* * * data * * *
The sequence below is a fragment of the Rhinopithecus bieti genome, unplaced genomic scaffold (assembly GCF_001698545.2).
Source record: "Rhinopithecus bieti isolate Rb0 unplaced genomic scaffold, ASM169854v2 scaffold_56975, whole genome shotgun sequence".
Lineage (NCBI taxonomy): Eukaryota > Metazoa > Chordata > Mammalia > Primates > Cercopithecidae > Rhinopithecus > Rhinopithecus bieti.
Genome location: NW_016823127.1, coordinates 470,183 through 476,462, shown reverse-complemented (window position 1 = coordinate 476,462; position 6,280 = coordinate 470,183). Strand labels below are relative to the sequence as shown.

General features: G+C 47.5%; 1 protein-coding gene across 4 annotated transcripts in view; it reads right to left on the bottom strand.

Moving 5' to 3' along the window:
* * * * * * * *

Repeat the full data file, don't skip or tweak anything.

The sequence below is a fragment of the Rhinopithecus bieti genome, unplaced genomic scaffold (assembly GCF_001698545.2).
Source record: "Rhinopithecus bieti isolate Rb0 unplaced genomic scaffold, ASM169854v2 scaffold_56975, whole genome shotgun sequence".
Lineage (NCBI taxonomy): Eukaryota > Metazoa > Chordata > Mammalia > Primates > Cercopithecidae > Rhinopithecus > Rhinopithecus bieti.
Genome location: NW_016823127.1, coordinates 470,183 through 476,462, shown reverse-complemented (window position 1 = coordinate 476,462; position 6,280 = coordinate 470,183). Strand labels below are relative to the sequence as shown.

General features: G+C 47.5%; 1 protein-coding gene across 4 annotated transcripts in view; it reads right to left on the bottom strand.

Moving 5' to 3' along the window: